Robberies like this had become a looming threat to the city’s underground poker scene in recent years, but this one turned deadly when an assailant dropped their gun. The subsequent discharge resulted in the death of 55-year old Frank DeSena, along with renewed pressure on local authorities to clamp down on the bustling underground poker scene.

In a profile of that scene published by ESPN one year before, an anonymous regular recounted his own experience coping with armed robberies and other violence as the cost of doing business:

“Last year, when the current spate of robberies started, thugs raided a nearby room. They had bigger guns, but apparently not nearly the same guts.

One of the heavies was shaking so hard that the club’s employees went out of their way to cooperate so he would calm down and not accidentally kill someone.” (Quote)

It’s not just the big city environs either, as a poker player in Austin, Texas was left in critical condition after he was shot during a robbery. Whatever complaints you may have about corporate casinos, your chances of enduring a violent encounter in a regulated card club decrease exponentially.

4 – You Might be Raided and/or Arrested

If it’s not a criminal sticking their gun in your face, it might just be the cops. Police departments around the country are becoming increasingly hostile to the underground poker industry. Phoenix, Arizona – home to one of the most energetic private poker scenes of all during the last decade – recently experienced a wave of police raids.

In a public statement, Arizona Department of Gaming spokeswoman Amanda Jacinto told local news outlets that underground poker operators and players alike would receive little in the way of leniency:

“During the joint operation several people were arrested in connection to the business and will be facing multiple charges including operating an illegal gaming facility, promotion of illegal gambling, and racketeering.

One of the things that made it illegal – versus your normal poker game that you might have at your own home – is the business was profiting off of the folks that were in here playing poker. No matter win or lose, the business would typically take a portion of the money.”

5 – You Can Get Ripped Off by High Rake

Depending on the house rules utilized by private games in your area, you might be forced to pay an exorbitant fee – known as “rake” to poker people – just for the privilege of playing. In poker parlance, the rake is simply the surcharge collected by poker rooms in exchange for providing cards, chips, dealers, security, and other accoutrements.

6- You Can Get Stiffed

This one goes without saying, but once you pony up a pile of cash to play an unregulated card game, there’s no assurance you’ll be repaid when the game breaks. Of course, underground card clubs that make a habit of stiffing their players won’t last long, so this danger isn’t as pronounced as the others on this list. Businesses, even illegal ones, survive and thrive by ensuring customer satisfaction, so absconding with somebody’s bankroll isn’t exactly a recipe for success.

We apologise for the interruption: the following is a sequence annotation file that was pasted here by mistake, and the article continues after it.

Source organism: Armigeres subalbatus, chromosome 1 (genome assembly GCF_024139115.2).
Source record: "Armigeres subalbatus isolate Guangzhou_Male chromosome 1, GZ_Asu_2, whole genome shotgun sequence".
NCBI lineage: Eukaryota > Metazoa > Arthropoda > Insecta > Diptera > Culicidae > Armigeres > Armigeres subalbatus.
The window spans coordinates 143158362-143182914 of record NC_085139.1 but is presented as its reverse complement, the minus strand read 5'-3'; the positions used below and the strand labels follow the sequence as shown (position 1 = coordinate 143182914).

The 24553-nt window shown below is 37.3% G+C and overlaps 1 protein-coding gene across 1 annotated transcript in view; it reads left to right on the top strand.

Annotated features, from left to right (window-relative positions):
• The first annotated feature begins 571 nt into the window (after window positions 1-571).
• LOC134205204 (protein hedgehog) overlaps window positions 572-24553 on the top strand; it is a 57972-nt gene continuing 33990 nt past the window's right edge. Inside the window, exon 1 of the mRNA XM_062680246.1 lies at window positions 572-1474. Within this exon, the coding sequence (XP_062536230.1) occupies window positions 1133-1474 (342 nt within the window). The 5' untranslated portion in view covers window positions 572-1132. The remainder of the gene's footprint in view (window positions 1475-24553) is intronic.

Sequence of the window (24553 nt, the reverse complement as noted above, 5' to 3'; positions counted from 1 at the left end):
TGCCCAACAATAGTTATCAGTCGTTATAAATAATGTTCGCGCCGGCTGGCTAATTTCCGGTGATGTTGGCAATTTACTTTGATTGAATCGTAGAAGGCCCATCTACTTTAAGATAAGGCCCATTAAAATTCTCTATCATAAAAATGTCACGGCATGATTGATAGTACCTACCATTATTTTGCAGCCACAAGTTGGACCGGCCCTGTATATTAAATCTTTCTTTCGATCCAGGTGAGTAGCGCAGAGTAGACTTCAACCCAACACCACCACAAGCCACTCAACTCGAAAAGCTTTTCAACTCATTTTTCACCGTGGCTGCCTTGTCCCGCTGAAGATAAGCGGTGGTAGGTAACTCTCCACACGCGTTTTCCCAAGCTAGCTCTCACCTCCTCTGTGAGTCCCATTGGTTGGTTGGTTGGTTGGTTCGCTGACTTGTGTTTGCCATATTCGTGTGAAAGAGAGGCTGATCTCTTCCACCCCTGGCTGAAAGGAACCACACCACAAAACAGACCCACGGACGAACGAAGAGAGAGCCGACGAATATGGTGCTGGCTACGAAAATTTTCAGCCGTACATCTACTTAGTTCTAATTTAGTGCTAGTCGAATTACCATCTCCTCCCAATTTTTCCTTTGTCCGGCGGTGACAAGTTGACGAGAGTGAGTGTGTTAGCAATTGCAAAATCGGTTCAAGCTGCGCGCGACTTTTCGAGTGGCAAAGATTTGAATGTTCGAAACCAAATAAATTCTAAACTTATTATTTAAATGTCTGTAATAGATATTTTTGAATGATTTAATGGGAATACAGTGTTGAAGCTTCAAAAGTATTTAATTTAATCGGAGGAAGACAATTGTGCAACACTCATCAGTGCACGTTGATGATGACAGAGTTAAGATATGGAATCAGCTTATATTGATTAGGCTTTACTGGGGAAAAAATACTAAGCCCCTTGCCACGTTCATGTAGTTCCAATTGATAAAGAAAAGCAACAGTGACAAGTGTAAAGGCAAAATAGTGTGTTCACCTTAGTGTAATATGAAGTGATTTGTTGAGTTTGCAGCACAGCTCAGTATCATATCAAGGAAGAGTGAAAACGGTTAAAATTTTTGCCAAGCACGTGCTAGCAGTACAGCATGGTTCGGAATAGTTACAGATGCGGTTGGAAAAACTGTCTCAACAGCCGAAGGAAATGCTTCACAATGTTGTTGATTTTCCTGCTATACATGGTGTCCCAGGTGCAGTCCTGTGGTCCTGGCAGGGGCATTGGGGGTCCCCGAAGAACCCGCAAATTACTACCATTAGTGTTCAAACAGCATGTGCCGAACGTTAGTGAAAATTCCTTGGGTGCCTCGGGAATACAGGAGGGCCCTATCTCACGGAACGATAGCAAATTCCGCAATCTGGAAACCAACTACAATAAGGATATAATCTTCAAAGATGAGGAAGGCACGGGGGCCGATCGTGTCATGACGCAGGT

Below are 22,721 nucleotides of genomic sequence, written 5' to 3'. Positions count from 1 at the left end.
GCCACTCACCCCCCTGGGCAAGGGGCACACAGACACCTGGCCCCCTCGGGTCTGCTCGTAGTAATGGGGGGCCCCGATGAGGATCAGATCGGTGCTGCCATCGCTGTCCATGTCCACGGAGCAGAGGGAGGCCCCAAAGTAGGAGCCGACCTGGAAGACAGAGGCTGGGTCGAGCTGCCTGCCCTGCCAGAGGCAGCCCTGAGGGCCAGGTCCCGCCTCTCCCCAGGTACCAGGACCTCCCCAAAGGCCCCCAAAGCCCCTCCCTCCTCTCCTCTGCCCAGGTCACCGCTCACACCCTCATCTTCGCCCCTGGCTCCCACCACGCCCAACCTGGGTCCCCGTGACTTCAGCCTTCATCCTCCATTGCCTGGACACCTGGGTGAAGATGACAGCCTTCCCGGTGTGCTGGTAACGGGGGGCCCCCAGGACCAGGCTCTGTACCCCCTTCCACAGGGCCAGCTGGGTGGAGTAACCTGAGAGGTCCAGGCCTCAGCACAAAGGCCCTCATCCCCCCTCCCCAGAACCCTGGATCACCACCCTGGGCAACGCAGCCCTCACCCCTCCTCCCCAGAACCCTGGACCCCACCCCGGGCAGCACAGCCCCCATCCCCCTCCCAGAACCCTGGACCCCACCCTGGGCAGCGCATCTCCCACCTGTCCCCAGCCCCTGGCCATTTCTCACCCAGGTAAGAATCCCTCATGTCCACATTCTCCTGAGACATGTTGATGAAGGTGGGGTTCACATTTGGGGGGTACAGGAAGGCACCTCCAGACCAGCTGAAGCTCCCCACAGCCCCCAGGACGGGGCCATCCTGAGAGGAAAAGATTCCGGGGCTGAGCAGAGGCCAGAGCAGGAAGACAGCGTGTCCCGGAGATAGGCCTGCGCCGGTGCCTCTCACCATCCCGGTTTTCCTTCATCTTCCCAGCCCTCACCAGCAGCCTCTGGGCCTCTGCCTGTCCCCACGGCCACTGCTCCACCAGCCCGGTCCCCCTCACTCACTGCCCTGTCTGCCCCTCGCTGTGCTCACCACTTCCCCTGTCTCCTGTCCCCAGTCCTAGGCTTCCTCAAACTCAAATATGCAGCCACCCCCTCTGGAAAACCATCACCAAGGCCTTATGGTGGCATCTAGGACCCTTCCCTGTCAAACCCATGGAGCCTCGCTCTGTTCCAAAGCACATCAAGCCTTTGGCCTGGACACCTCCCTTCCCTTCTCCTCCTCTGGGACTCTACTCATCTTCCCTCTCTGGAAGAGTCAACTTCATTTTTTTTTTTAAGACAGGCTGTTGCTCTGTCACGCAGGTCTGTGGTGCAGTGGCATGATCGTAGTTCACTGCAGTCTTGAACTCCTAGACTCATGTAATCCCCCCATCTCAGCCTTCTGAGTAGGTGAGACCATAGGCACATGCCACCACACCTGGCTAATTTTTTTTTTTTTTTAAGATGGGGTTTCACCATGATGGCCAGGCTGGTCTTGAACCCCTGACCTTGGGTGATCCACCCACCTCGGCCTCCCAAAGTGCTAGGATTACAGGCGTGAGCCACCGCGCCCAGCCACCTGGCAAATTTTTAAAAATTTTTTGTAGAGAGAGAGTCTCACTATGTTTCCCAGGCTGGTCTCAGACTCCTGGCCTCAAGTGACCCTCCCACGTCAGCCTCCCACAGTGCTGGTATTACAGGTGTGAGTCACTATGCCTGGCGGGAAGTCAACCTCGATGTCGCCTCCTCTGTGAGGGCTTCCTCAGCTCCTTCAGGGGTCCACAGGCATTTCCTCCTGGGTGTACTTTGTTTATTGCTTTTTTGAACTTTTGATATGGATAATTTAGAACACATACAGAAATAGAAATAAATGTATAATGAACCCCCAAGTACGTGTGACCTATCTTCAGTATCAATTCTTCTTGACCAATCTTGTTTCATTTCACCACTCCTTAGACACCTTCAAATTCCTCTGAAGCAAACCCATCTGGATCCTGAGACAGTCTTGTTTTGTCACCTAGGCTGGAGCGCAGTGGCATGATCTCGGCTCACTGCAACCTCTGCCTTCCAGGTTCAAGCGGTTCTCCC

Nonetheless, unscrupulous operators are part and parcel of any industry, and underground poker is no different. Horror stories abound on the online forums, with players reporting an evening of grinding and camaraderie, only to discover that the heavies in charge of the game had no intention of cashing out chip stacks.

7 – You Might be the Fish

It stands to reason that the best poker players in any given area would put their work in at the best casino card room around. But in a counterintuitive twist, many of the most talented cardsharps to ever play the game cut their teeth in underground games. Legends like Stu Ungar and Howard Lederer learned the ropes at the Mayfair Club in NYC, which means up and coming grinders back in the 1980s played low-stakes games alongside future WSOP gold bracelet winners.

That might not be the case today – as the most proficient young players are probably grinding online somewhere in Canada or Europe – but you can still find the veritable “Murderer’s Row” frequenting private card clubs. These players are pros in their own right, earning a tough living at the tables through their own strategy and skill.

For many casual players who hope to have a little fun at their local underground poker game, the scene can quickly provide a rude awakening. These guys are true sharks, sitting day in and day out while a steady stream of fish provide an endless supply of rent money.

Just imagine yourself sitting in the shoes of “Matthew21v13,” an anonymous underground poker player profiled by ESPN in 2006 who instantly realized where he stood on his local card club’s totem pole:

“I was not happy with that evening’s lineup, as I was clearly the table idiot. The other players, who ranged from loose action junkies to rocks, were all aggressive sharks that had earned the respect of the underground community. I knew them well, but we normally did not all play at the same table. I was accustomed to seeing a smattering of slack-jawed garlic-eaters diluting the poker gene pool. But the suckers had vanished.”


Underground card clubs may seem like the perfect alternative to regulated poker rooms, but players should proceed with caution. The ancient rule of caveat emptor, or “buyer beware,” definitely applies here, as players who patronize private games can be targeted from all angles. Cheating and collusion, robberies and raids, high rake and refusal to pay out are just a few of the threats facing underground poker players in 2019 and beyond.

Related Articles
Leave Your Comment

Your email address will not be published. Required fields are marked *